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Working on a 9000 series car. We have a lot of slop at the lower end of the steering column, evidently a worn or missing bushing, causing both lateral and and end play. We also have the lost motion from wear at the male and female 'D' shaped telescoping section.

The column is notably different (shorter) than what is in the two Ford era cars here that exhibit none of these problems.

Anyone have any specific experience with the later cars?


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steering shaft slop
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The 9000 series car were an iteration through around late 92XX's, transitioning  handbrake location, Maserati A/C controls etc. Mine is 9178 and has a lot of Ford era parts still, with the early handbrake location and heater controls.

Are you certain it hasn't been modified? It looks pretty ugly welding and column brackets under there!

This the ignition lock from 9049 compared to a Ford era unit, and a shot of the plastic covers as modified to accommodate it's larger size and different column mounting angle. The turn signal switch is a Ford era item.

Simon, do you have an example of a later car with the Innocenti lock?

Are the plastic cover pieces modified like these were?

Interesting that 129 cars later, Julians 9178 uses all Ford era parts.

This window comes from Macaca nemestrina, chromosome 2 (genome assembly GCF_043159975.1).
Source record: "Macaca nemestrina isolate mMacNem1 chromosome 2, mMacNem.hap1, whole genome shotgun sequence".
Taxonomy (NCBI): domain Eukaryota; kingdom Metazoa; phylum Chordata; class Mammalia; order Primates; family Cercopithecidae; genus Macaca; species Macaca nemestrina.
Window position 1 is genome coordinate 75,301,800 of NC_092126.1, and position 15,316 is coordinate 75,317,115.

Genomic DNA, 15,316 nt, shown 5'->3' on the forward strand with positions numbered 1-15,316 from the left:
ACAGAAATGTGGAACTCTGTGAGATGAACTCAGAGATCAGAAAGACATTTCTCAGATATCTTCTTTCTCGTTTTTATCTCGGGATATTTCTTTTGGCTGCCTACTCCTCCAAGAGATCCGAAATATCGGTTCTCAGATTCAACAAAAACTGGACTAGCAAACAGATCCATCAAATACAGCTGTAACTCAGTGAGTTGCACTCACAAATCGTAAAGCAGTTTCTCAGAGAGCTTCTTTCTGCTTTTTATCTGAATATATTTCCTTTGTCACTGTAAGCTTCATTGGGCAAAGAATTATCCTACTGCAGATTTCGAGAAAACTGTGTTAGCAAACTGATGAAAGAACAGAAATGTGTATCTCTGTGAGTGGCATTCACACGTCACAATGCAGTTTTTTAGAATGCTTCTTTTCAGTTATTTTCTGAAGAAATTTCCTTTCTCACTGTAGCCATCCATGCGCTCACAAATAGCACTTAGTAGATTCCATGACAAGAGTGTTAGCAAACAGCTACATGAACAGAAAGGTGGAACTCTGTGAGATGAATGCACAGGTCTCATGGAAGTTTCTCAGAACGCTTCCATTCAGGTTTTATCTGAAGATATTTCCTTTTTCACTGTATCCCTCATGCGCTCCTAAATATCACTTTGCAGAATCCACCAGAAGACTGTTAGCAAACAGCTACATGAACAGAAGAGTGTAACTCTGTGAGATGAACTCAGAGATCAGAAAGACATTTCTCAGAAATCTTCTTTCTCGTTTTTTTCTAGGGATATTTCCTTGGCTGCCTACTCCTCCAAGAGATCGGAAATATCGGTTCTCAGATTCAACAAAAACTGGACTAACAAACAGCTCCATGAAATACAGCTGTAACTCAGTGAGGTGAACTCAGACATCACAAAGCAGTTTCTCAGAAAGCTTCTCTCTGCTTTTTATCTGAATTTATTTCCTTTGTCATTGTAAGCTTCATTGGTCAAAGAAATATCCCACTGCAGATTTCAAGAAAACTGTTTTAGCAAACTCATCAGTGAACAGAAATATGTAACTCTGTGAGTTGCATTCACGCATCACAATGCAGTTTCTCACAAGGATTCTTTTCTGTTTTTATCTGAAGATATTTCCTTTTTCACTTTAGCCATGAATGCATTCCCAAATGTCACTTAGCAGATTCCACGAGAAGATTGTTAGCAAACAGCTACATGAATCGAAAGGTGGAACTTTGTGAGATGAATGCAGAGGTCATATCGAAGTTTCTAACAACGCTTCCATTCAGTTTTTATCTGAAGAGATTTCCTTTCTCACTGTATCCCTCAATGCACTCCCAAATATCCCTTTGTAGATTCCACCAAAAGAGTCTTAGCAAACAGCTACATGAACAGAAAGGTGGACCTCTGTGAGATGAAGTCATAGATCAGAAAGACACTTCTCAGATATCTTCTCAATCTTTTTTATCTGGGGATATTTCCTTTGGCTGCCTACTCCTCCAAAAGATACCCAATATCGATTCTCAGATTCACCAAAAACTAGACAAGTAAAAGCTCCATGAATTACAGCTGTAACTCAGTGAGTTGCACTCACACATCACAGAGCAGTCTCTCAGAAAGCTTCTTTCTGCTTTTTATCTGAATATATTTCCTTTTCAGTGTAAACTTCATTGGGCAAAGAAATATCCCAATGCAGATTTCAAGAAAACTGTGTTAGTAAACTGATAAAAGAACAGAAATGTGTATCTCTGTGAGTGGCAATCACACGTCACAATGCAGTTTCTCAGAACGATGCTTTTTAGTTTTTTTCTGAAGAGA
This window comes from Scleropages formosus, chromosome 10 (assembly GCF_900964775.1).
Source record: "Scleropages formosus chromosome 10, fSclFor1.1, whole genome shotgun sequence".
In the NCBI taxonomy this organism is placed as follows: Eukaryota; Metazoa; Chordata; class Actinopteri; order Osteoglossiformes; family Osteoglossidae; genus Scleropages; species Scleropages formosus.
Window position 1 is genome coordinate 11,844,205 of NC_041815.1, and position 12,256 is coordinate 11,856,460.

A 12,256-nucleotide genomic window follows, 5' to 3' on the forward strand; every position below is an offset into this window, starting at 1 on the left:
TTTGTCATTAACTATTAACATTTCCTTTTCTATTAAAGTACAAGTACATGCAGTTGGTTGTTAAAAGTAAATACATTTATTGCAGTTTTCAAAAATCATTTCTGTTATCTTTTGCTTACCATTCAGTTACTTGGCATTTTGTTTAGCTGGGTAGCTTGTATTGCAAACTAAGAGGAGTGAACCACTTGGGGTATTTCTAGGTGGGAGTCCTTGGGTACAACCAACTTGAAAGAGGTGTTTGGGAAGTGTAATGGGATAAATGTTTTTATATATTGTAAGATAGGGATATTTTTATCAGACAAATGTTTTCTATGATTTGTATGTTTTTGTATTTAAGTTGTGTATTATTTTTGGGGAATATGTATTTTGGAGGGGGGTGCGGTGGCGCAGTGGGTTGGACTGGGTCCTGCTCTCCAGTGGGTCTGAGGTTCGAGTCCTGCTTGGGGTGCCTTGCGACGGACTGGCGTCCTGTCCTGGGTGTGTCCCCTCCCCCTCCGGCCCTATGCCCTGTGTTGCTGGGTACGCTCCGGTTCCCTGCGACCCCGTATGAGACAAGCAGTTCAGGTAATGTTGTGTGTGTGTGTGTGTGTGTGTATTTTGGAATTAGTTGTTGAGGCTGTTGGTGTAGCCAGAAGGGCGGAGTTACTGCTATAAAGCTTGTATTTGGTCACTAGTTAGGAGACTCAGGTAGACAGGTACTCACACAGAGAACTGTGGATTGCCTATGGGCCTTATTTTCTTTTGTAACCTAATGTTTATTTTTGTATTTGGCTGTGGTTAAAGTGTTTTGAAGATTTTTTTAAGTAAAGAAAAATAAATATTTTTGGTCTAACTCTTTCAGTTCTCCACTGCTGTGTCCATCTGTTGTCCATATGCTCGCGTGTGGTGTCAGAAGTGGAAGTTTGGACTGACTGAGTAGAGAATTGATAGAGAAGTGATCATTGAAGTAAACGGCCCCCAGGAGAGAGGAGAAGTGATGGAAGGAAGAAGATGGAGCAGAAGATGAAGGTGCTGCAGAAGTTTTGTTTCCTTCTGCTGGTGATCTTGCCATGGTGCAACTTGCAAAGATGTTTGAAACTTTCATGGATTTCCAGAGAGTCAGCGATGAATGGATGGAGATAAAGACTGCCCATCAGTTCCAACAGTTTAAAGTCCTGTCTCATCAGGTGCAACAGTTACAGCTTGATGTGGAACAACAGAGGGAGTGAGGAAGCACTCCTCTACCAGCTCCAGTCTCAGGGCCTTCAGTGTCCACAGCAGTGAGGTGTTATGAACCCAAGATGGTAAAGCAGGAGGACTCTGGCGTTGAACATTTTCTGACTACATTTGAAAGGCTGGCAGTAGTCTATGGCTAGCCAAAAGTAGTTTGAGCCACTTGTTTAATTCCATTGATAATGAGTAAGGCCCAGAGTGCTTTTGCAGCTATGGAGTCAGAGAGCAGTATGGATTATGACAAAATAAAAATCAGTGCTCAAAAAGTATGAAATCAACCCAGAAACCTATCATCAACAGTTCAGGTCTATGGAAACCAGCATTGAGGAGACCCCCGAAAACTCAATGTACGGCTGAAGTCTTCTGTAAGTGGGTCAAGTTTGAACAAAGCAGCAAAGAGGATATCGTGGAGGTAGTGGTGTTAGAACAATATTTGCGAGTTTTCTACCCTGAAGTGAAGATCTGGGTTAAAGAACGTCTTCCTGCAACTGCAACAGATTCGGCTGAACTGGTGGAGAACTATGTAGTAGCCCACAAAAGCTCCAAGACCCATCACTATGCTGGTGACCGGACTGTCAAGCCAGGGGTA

Back to the slop problem, someone tried to stuff a (presumably) Ford era bushing into the bottom of the column. It will not seat properly because of a step in the steering shaft diameter. I think a spin on the lathe to open it up to match the step will resolve the problem.


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It looks like the snap-ring, #11, has come out of its groove, circled above #15. This happened to my '74 car. When this happens, the spring pulls the steering shaft up into the outer column sleeve. Then, the outer column rubs on the U-joint. It looks like someone put the additional bushing in the bottom of the column to stop the rubbing, but this is the wrong approach to correct the issue.

The column needs to be removed from the car and that bushing needs to be removed. You may need to pull the steering shaft from the outer column by disassembling the top end. Then the snap ring can be accessed if it is still there. If the ring is there, it probably needs to be bent to tighten the fit in the groove and then pressed back into position.


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Last edited by tsolo


I removed the steering wheel and adapter. This allowed the steering shaft to slide out far enough and everything became obvious.

Snap ring 11 was still in place, bushing 9 had disintegrated allowing the same movement as a missing snap ring.

I found the shaft cannot be removed from the bottom though, it comes out from the top, requiring removal of bearing 8. To get it out requires using the steering shaft as a drift and driving the bearing up out of the outer column. The bearing did not survive the process.

I think that unless you confident bearing 8 is bad, it and and the shaft don't necessarily have to removed from the outer column. Removing the steering wheel and adapter should allow enough movement of the shaft for installation of bushing 9 and restoration of washer 10 and snap ring 11.


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  • column bushings

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